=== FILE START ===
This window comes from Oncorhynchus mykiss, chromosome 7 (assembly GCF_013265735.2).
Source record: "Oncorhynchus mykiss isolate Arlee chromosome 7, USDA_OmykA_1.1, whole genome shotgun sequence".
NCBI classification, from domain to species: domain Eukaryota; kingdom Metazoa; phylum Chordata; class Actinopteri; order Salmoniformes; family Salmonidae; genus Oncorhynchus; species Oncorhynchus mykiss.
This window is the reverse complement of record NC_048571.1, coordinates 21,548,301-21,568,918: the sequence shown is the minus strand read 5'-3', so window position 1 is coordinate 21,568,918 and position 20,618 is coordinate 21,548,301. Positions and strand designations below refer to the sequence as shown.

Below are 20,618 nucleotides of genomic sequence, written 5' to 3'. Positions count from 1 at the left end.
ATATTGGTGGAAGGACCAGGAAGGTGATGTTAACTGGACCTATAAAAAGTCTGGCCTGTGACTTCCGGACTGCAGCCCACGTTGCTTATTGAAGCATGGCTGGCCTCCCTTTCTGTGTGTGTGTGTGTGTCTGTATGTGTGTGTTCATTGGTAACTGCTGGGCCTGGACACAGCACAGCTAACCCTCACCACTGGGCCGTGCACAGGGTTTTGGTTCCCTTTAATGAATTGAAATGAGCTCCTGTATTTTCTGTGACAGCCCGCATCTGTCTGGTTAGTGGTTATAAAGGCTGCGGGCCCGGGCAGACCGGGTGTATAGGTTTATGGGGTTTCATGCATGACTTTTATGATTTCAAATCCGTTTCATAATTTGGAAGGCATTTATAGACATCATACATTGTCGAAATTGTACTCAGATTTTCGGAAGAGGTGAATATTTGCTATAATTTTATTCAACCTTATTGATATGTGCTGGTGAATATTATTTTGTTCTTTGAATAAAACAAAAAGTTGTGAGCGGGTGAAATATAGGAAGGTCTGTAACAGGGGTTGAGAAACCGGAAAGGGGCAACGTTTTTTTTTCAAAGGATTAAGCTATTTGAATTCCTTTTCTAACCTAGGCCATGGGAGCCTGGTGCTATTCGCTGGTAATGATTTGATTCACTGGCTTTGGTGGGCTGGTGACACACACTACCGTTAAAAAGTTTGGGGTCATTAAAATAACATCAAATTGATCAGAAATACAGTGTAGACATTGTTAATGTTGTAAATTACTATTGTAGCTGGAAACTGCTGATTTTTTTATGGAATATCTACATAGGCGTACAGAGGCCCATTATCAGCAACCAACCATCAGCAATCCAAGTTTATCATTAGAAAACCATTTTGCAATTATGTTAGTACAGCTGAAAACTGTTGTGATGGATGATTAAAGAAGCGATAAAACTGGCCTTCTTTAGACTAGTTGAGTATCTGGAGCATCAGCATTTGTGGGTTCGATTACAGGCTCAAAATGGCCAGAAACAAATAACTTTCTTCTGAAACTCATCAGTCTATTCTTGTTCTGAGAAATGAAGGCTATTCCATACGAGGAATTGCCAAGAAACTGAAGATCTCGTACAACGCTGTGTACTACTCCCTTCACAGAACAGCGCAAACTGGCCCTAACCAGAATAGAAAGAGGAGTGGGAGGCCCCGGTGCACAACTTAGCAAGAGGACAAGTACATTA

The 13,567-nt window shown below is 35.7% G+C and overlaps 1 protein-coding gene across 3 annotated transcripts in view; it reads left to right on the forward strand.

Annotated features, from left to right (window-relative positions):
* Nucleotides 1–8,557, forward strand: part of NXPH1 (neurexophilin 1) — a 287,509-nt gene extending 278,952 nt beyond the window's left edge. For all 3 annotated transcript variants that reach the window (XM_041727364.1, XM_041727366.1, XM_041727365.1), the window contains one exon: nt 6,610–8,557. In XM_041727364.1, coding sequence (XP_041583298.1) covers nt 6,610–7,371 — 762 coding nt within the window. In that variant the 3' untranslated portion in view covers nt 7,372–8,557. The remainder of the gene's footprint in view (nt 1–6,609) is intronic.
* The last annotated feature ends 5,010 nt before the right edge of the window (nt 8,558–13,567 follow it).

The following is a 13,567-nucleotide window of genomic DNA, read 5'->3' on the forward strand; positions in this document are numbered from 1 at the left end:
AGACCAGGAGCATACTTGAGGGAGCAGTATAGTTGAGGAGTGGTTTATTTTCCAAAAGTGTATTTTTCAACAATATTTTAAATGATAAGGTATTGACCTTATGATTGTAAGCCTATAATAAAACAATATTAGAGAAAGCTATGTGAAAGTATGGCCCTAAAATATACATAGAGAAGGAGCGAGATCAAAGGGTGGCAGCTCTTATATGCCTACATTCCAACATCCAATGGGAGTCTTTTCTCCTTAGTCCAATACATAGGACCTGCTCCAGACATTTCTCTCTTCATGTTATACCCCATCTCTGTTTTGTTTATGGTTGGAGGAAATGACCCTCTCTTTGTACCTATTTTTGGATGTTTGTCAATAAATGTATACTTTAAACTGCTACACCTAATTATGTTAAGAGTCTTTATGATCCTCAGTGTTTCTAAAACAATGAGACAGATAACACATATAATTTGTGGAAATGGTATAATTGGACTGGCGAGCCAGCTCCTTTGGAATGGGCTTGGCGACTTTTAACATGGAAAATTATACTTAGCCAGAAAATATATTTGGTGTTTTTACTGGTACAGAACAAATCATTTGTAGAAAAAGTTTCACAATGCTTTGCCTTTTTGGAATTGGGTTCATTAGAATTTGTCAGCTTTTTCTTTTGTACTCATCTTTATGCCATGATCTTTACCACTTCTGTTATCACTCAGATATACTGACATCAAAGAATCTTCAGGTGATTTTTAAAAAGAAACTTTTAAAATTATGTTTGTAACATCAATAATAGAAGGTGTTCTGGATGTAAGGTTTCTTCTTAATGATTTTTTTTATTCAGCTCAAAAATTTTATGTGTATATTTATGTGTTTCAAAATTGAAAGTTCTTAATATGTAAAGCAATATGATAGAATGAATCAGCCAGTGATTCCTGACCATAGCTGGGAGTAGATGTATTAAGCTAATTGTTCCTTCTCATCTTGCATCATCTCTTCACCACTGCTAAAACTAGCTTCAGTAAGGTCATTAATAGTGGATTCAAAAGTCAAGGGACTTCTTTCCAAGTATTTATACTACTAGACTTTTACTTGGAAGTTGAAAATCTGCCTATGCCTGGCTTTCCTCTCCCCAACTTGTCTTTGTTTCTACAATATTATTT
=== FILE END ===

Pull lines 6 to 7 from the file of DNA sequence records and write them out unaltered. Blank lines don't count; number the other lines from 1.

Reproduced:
ATATTGGTGGAAGGACCAGGAAGGTGATGTTAACTGGACCTATAAAAAGTCTGGCCTGTGACTTCCGGACTGCAGCCCACGTTGCTTATTGAAGCATGGCTGGCCTCCCTTTCTGTGTGTGTGTGTGTGTCTGTATGTGTGTGTTCATTGGTAACTGCTGGGCCTGGACACAGCACAGCTAACCCTCACCACTGGGCCGTGCACAGGGTTTTGGTTCCCTTTAATGAATTGAAATGAGCTCCTGTATTTTCTGTGACAGCCCGCATCTGTCTGGTTAGTGGTTATAAAGGCTGCGGGCCCGGGCAGACCGGGTGTATAGGTTTATGGGGTTTCATGCATGACTTTTATGATTTCAAATCCGTTTCATAATTTGGAAGGCATTTATAGACATCATACATTGTCGAAATTGTACTCAGATTTTCGGAAGAGGTGAATATTTGCTATAATTTTATTCAACCTTATTGATATGTGCTGGTGAATATTATTTTGTTCTTTGAATAAAACAAAAAGTTGTGAGCGGGTGAAATATAGGAAGGTCTGTAACAGGGGTTGAGAAACCGGAAAGGGGCAACGTTTTTTTTTCAAAGGATTAAGCTATTTGAATTCCTTTTCTAACCTAGGCCATGGGAGCCTGGTGCTATTCGCTGGTAATGATTTGATTCACTGGCTTTGGTGGGCTGGTGACACACACTACCGTTAAAAAGTTTGGGGTCATTAAAATAACATCAAATTGATCAGAAATACAGTGTAGACATTGTTAATGTTGTAAATTACTATTGTAGCTGGAAACTGCTGATTTTTTTATGGAATATCTACATAGGCGTACAGAGGCCCATTATCAGCAACCAACCATCAGCAATCCAAGTTTATCATTAGAAAACCATTTTGCAATTATGTTAGTACAGCTGAAAACTGTTGTGATGGATGATTAAAGAAGCGATAAAACTGGCCTTCTTTAGACTAGTTGAGTATCTGGAGCATCAGCATTTGTGGGTTCGATTACAGGCTCAAAATGGCCAGAAACAAATAACTTTCTTCTGAAACTCATCAGTCTATTCTTGTTCTGAGAAATGAAGGCTATTCCATACGAGGAATTGCCAAGAAACTGAAGATCTCGTACAACGCTGTGTACTACTCCCTTCACAGAACAGCGCAAACTGGCCCTAACCAGAATAGAAAGAGGAGTGGGAGGCCCCGGTGCACAACTTAGCAAGAGGACAAGTACATTA

The 13,567-nt window shown below is 35.7% G+C and overlaps 1 protein-coding gene across 3 annotated transcripts in view; it reads left to right on the forward strand.